Director: Niels Arden Oplev
Cast: Ellen Page, Diego Luna, Nina Dobrev, James Norton, Kiersey Clemons, Kiefer Sutherland, Madison Brydges, Anna Arden, Miguel Anthony, Jenny Raven
MPAA Rating: (for violence and terror, sexual content, language, thematic material, and some drug references)
Running Time: 1:48
Release Date: 9/29/17
Review by Mark Dujsik | September 29, 2017
Bad remakes of good movies are irksome enough, but there's something especially dispiriting about bad remakes of movies that could use remaking. Take the original version of Flatliners, which had a clever premise about a group of medical students who wanted to discover if there's an afterlife and, if there is, what it's like. It's a good idea, yet the movie, despite its oppressing vision of an urban gothic landscape, turns into a fairly standard horror tale—with visions, which might be repressed memories come to life or phantoms from the other side, terrifying the characters with little logic (It's strange that the original—or, for that matter, this remake—doesn't consider the most obvious possibility: brain damage).
It still is kind of a good idea, especially 27 years after the original movie, as medical technology has advanced. The major difference between the original and this remake is that the students actually use a brain scanner as they allow their classmates to kill them off one at a time—obviously with the expectation of being revived in a few minutes before significant brain damage starts. After the first character flatlines in Flatliners, the students watch the recorded scan and note some synaptic bursts. The brain is definitely working after death, and it's triggering certain parts that control various functions and feelings (Who knew that the section that controls hunger and thirst also controls love?). Then the visions of bad memories or otherworldly visitors begin.
In other words, there's nothing particularly new here, and there's definitely nothing new in terms of what could have improved upon from the original movie. Watching it is to feel the same disappointment that came with the original, only heightened, because we already know exactly where the story is going and can observe as Ben Ripley's screenplay sets off down the same, frustrating path.
The characters are sort of different, although mostly because they don't even reach the level of basic archetypes that the characters of the original movie were. The plan comes from Courtney (Ellen Page), a medical student with an overwhelming sense of guilt after causing the death of her sister nine years prior. She doesn't mention this, of course, because that might actually lead the characters to discuss the concept of an afterlife in direct, personal terms.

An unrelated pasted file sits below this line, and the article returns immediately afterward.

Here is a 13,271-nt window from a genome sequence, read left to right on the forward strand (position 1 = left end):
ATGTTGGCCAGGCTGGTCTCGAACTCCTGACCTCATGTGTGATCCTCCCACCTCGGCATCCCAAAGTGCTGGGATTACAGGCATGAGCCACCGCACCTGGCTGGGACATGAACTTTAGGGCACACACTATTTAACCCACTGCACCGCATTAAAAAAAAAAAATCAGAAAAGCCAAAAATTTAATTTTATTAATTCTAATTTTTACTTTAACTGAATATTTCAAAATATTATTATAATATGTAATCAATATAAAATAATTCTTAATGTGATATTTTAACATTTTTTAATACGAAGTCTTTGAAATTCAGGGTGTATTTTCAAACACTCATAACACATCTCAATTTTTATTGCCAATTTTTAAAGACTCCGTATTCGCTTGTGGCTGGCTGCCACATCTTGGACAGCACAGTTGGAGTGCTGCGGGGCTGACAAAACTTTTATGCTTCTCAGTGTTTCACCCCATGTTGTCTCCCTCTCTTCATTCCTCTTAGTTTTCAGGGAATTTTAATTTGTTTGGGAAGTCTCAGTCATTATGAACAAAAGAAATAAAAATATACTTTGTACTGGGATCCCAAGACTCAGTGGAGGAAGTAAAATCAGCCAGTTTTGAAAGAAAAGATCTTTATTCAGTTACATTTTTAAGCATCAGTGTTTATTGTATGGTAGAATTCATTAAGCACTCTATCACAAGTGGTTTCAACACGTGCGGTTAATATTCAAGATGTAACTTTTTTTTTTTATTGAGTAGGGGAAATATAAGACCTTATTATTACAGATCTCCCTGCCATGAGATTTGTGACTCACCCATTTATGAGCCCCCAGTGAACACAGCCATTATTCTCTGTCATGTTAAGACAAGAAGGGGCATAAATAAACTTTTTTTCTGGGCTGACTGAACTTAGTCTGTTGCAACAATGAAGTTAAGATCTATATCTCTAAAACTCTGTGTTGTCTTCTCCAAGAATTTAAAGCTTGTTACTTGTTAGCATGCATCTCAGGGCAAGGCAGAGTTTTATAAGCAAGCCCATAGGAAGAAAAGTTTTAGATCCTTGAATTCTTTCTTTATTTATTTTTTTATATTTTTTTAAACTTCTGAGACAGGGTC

Instead, Jamie (James Norton), a spoiled trust-fund kid with a problem of bedding and subsequently dismissing women, thinks it would be neat, so he's completely into the idea of killing his classmate. Sophia (Kiersey Clemons), whose mother (played by Wendy Raquel Robinson) has spent the entirety of the young woman's life scolding her for not doing well enough in school, is not a fan of the idea, until the rest of the characters decide that, yes, this could be interesting—and maybe even a little fun. The others include Ray (Diego Luna), who is also hesitant but turns out to be the best at reviving his dead friends, and Marlo (Nina Dobrev), who covered up a big mistake that led to the death of a patient.
Every interesting concept that could come with this premise—weighing the ethical quandary of a major scientific breakthrough with what could be murder, what the actual implications of a real afterlife would be, trying to determine if they actually have visited another plane of existence—is bypassed. The experience of death is presented in straightforward and rather dully literal terms by director Niels Arden Oplev, with Courtney's mind floating out of her body, before encountering a bridge surrounded by points of glimmering light, and Jamie taking a joyride on a motorcycle with a woman he once rejected. The entire thing looks pretty drab, even without the comparison to the unique look of the original movie.
Everyone—the actors, the filmmakers, even the characters—seems to be going through the motions (There's never even a good sense why these characters would put themselves through this, except that it gives them better memory recall and intuition, and the idea of super-powered minds is, obviously, dismissed quickly, too). The point is to get to the horror-style material, which is never frightening, and that only exists so that the characters can have what amounts to a series of supernatural therapy sessions. Yes, Flatliners is essentially the same movie as its predecessor, only lacking the original's sliver of inspiration and a reason tell this story—again.
Copyright © 2017 by Mark Dujsik. All rights reserved.
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